Ivan knew he needed at least one defenceman – a strong mobile type who could generate a bit of offense as well. Boston’s Doug Mohns would fill the bill perfectly, in Ivan’s estimation. So, he engineered a trade with the Bruins to bring Mohns to Chicago. In return, Chicago sent left winger McDonald and the truculent Fleming, a crowd favourite, to the Bruins.
Not satisfied with adding just one Boston blueliner, Ivan pulled off another deal with the Bruins. He sent unhappy forward Murray Balfour east to Boston, along with a young minor leaguer, Mike Draper. The most recognizable name coming back to Chicago was popular Jerry Toppazzini, but the more important piece of the transaction was another defenceman, 26-year-old Matt Ravlich. Ravlich was a former team mate of Hull and Mikita in St. Catharines of the OHA Jr. A league, and has been a standout in the AHL the past three years with the Providence Reds. Ivan feels that Matt is ready for full-time employment in the NHL.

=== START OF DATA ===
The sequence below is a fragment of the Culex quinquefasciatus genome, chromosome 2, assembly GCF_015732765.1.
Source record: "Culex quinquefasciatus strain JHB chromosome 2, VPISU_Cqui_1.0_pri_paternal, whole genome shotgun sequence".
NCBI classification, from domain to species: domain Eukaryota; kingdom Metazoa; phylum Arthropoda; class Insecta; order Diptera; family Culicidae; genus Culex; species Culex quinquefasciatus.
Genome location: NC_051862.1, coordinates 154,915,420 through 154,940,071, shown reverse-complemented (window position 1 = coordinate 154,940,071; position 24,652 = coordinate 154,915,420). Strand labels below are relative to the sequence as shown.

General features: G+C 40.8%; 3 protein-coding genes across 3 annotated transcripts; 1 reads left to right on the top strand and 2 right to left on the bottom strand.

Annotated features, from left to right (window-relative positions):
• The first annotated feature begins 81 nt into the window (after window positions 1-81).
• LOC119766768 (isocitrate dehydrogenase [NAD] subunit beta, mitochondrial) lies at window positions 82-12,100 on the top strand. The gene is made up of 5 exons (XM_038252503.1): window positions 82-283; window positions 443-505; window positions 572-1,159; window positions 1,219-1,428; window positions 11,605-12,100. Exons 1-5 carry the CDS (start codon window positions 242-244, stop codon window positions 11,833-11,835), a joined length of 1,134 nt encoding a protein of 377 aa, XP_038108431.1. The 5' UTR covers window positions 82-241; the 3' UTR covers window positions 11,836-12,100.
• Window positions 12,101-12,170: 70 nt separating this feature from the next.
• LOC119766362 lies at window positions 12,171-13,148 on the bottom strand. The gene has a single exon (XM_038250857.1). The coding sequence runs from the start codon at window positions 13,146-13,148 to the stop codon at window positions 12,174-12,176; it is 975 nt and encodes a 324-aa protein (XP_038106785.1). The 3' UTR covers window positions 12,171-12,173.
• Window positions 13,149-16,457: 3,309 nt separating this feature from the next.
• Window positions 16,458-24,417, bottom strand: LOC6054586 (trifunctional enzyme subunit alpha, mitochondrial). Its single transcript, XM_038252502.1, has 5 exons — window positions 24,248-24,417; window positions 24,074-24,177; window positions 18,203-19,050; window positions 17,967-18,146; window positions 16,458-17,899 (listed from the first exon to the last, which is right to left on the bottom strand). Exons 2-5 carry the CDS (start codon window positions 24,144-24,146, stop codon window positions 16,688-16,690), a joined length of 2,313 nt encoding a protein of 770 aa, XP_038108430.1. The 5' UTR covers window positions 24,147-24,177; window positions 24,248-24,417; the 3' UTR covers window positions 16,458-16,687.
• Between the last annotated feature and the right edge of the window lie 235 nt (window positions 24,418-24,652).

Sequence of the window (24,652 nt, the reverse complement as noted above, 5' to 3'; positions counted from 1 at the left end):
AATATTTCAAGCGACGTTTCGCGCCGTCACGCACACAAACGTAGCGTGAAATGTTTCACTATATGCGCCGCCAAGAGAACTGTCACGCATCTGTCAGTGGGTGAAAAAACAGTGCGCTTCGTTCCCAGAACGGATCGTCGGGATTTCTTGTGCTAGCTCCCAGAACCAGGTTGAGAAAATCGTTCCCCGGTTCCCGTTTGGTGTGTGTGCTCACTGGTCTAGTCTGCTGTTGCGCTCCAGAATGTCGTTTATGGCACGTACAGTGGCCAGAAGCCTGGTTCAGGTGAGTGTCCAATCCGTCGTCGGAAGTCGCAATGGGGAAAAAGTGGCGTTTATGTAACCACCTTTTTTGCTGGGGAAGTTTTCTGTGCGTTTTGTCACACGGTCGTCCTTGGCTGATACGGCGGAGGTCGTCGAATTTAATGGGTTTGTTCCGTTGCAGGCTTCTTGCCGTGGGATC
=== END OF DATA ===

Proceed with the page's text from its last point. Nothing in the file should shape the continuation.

Toppazzini had already passed through league waivers, so he was nothing more than a throw-in, albeit a throw-in with big-league credentials. Jerry was, as of this writing, in the Hawks training camp, but he was still unsure whether he would play this season or hang up his skates for good.
Rookies to watch
Aside from the two trades with Boston, the Hawks may made additions involving several youngsters that they feel are ready for prime time and will likely see action with the big team, possibly on a full time basis.
Twenty-year-old Fred Stanfield had a spectacular season with St. Catharines last year. He scored 109 points, including 34 goals and appears worthy of a promotion. He’s listed as a left wing who is also proficient in the middle and his versatility might fit very well in the Chicago line up.